Comedian Hannibal Buress may best be known to some as the comedian who ignited the Bill Cosby firestorm, but he’s also a hilarious standup and television star, lending his talent to two of the funniest, most progressive comedies on television, Broad City and The Eric Andre Show.
He appeared on Jimmy Kimmel Live at the South by Southwest (SXSW) festival in Austin last night to discuss two things: first, that he’s been receiving death threats from Bill Cosby supporters, and second, that he managed to become a rockstar overnight. More
SXSW is underway in Austin, showcasing the best and newest elements of the music, film, and interactive marketing worlds. In between attending tech seminars and film screenings, festival-goers are spending time on Tinder. But their swipe-rights aren’t ending in hook ups.
For the second year in a row, SXSW was more to me than just a week of warm music and better people. It was that, sure. Anyone who works in the music industry in any capacity knows SXSW is essentially a vacation you take with all your favorite people in the world, where all your internet friends morph into real life characters, and where the tacos are abundant and the beer is free-flowing. More
The four dudes that make up the local garage-rock outfit CreaturoS are no strangers to the Boston music circuit, having all played in a number of bands before joining forces for this one. Spawned out of the demise of the more psych-heavy band, Doomstar!, and a few other local acts, CreaturoS is an amalgamation of reverb-drenched riffs and heavy-hitting psychedelic explorations. They play fast. They play loud. And their tracks find strength in the jam-centric prowess of all (now four) guys playing together in the Boston music scene for quite some time now. More
Saturday evening around 4pm is always the bleakest: it’s when 6th Street takes on the air of a state fair that’s about to pack up for the season, where the sidewalks are littered with chewed-off and torn wristbands and the barrage of riffs from competing sound checks get to be too much. The adrenaline of South By Southwest has all but expired on that dirty stretch of Austin’s pavement at that point, and it’s like the bands that flooded those few square blocks, the ones that proved, once again, that this is the place where the best up-and-coming talent comes to try their luck with a new audience and succeed, are little more than a faint memory. More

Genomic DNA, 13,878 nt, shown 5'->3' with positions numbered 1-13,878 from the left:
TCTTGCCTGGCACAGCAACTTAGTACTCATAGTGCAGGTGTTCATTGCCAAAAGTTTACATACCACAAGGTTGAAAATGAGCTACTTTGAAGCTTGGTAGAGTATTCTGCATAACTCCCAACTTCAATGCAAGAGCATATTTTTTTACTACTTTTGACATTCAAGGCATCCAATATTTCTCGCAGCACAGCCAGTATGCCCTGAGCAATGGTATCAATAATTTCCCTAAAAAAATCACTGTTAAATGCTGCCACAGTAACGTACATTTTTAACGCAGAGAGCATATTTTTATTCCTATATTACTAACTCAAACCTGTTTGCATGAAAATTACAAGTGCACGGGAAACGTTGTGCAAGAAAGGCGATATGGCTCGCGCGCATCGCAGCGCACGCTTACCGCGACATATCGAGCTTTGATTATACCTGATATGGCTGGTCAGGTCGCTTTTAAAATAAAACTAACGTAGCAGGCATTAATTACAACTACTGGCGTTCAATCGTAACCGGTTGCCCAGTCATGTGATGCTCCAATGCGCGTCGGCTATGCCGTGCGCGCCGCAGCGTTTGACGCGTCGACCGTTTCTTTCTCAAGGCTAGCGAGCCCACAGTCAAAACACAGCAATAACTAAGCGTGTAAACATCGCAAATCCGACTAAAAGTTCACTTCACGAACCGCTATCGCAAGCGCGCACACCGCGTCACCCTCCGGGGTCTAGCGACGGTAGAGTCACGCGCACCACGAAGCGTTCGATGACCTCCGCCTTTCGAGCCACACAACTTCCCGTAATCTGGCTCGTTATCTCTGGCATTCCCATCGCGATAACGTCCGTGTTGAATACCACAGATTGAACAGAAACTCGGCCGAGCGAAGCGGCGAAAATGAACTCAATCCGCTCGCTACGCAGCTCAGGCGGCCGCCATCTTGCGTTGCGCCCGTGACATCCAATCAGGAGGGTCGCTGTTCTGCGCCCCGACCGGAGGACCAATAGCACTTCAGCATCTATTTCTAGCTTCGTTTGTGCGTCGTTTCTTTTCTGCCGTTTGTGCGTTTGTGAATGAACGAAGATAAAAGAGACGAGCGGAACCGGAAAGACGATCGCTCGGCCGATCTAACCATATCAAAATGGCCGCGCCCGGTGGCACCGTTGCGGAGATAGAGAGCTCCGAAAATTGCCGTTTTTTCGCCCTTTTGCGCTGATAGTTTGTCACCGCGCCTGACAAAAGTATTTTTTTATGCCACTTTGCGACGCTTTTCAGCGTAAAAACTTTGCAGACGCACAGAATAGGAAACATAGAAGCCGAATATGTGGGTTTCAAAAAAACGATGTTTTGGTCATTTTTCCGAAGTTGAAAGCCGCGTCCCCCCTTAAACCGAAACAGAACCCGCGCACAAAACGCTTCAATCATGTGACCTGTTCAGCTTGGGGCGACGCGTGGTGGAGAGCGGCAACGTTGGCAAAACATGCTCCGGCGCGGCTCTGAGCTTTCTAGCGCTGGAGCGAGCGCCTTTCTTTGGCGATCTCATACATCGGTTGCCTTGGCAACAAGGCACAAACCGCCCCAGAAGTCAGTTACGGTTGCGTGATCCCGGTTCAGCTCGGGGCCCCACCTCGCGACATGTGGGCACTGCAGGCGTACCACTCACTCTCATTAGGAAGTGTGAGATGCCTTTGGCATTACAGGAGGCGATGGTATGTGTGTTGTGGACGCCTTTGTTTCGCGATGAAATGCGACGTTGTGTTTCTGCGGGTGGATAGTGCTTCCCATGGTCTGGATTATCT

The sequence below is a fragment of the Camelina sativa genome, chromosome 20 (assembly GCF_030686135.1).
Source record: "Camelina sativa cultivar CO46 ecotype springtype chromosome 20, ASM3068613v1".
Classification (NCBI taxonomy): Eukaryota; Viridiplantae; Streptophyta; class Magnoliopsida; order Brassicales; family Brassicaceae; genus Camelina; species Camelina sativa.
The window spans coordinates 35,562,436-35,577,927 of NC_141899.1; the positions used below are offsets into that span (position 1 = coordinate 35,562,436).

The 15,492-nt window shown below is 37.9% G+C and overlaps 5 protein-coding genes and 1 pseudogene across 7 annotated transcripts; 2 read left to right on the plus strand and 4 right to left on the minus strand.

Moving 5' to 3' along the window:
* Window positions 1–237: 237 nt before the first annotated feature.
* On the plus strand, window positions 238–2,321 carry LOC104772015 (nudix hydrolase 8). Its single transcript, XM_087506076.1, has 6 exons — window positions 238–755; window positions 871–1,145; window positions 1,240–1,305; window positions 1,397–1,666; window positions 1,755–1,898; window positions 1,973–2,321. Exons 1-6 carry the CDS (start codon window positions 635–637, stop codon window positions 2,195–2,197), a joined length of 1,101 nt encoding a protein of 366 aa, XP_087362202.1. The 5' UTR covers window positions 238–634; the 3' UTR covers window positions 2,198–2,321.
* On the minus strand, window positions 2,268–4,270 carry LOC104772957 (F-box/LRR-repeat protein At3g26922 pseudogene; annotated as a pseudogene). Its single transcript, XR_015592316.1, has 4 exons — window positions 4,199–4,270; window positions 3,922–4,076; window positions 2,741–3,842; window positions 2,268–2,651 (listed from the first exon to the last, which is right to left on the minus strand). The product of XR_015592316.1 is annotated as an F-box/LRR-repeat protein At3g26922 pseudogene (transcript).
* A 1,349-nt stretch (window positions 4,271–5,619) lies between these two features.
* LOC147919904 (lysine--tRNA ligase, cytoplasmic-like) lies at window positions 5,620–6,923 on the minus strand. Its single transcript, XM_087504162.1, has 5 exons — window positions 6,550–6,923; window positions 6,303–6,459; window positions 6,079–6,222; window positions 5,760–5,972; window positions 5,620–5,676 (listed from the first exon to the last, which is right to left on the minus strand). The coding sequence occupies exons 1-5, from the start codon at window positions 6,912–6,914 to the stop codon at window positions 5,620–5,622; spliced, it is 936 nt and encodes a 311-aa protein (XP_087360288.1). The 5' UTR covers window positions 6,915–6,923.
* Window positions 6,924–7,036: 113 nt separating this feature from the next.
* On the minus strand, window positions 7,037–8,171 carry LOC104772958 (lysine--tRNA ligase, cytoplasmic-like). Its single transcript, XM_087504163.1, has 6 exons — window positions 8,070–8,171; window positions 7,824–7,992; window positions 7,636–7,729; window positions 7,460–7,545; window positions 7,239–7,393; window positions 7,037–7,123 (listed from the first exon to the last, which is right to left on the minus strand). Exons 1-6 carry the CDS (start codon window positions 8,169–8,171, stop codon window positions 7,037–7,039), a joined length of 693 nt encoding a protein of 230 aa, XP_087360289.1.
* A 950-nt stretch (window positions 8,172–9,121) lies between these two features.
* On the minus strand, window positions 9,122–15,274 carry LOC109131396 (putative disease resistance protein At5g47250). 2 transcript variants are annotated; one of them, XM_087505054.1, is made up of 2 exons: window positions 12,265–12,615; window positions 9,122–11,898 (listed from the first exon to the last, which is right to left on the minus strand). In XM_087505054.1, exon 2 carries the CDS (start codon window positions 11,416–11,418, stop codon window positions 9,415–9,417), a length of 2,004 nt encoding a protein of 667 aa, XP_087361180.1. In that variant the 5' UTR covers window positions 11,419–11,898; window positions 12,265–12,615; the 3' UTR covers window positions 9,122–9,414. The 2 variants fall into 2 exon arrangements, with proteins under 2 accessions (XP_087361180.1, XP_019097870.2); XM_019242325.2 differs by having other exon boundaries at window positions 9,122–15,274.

Most bands at South By Southwest have something to prove, blitzing through three twenty-minute sets a day, in between breakfast tacos, in order to get their music into the ears of a bunch of people who’d never heard of them before. Others park the band van somewhere south of the river, get plastered on Shiner Bock and try not to wind up in a headlock from the burly ex-biker bouncer at the Parish or Swan Dive so that they can watch their former touring buddies smash their guitars to pieces. More
South By Southwest music festival in Austin is underway, but early this morning, tragedy occurred when, according to Talking Points Memo, a driver, fleeing a DUI checkpoint, plowed into a crowd, killing two and injuring 23. More
If you read any pop culture website, have a Twitter account, or login to Facebook sometime this week, you are going to, in some way, experience South By Southwest.
You might experience some fun dispatches from musicians, complaints from fans, conjecture on whether the festival’s original appeal has been lost, straight up unfiltered hatred, or even catch wind of plans to invade the festival with an armed march (I knew I could count on you, Alex Jones). Trying to pin down South By Southwest as one simple thing is running a fool’s errand these days, and it’s hard to take a jaded musician’s pat dismissal of the fest’s cultural significance when this year includes panels with exclusive interviews (via Skype) with Edward Snowden and Julian Assange (whose current cultural/political significance far outweighs any band, and I mean ANY band, who are playing this year). SXSW is now a ballooning, unwieldly parade of technology, film, music, and overpriced pizza, and there’s not a single reason to be upset about that. Here’s why. More